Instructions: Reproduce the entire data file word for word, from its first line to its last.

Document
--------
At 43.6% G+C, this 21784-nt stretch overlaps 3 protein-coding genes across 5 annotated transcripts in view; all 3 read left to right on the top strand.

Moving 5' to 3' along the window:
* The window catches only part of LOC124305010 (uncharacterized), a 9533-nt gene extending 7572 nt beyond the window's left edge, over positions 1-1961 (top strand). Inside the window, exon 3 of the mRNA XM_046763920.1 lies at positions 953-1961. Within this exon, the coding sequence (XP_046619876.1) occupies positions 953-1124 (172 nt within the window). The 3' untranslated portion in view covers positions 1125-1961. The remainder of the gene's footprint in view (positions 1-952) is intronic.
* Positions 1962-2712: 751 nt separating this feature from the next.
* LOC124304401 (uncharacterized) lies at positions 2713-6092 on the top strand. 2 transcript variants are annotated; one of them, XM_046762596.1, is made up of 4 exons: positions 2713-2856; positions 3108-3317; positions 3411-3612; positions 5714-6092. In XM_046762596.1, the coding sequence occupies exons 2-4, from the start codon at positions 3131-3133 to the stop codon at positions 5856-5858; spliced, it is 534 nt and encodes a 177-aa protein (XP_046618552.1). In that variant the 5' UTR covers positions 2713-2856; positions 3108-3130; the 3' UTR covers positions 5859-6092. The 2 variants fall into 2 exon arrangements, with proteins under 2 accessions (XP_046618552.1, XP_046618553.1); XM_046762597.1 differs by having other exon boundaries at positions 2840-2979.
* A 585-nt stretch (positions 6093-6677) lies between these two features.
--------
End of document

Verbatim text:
At 43.6% G+C, this 21784-nt stretch overlaps 3 protein-coding genes across 5 annotated transcripts in view; all 3 read left to right on the top strand.

Moving 5' to 3' along the window:
* The window catches only part of LOC124305010 (uncharacterized), a 9533-nt gene extending 7572 nt beyond the window's left edge, over positions 1-1961 (top strand). Inside the window, exon 3 of the mRNA XM_046763920.1 lies at positions 953-1961. Within this exon, the coding sequence (XP_046619876.1) occupies positions 953-1124 (172 nt within the window). The 3' untranslated portion in view covers positions 1125-1961. The remainder of the gene's footprint in view (positions 1-952) is intronic.
* Positions 1962-2712: 751 nt separating this feature from the next.
* LOC124304401 (uncharacterized) lies at positions 2713-6092 on the top strand. 2 transcript variants are annotated; one of them, XM_046762596.1, is made up of 4 exons: positions 2713-2856; positions 3108-3317; positions 3411-3612; positions 5714-6092. In XM_046762596.1, the coding sequence occupies exons 2-4, from the start codon at positions 3131-3133 to the stop codon at positions 5856-5858; spliced, it is 534 nt and encodes a 177-aa protein (XP_046618552.1). In that variant the 5' UTR covers positions 2713-2856; positions 3108-3130; the 3' UTR covers positions 5859-6092. The 2 variants fall into 2 exon arrangements, with proteins under 2 accessions (XP_046618552.1, XP_046618553.1); XM_046762597.1 differs by having other exon boundaries at positions 2840-2979.
* A 585-nt stretch (positions 6093-6677) lies between these two features.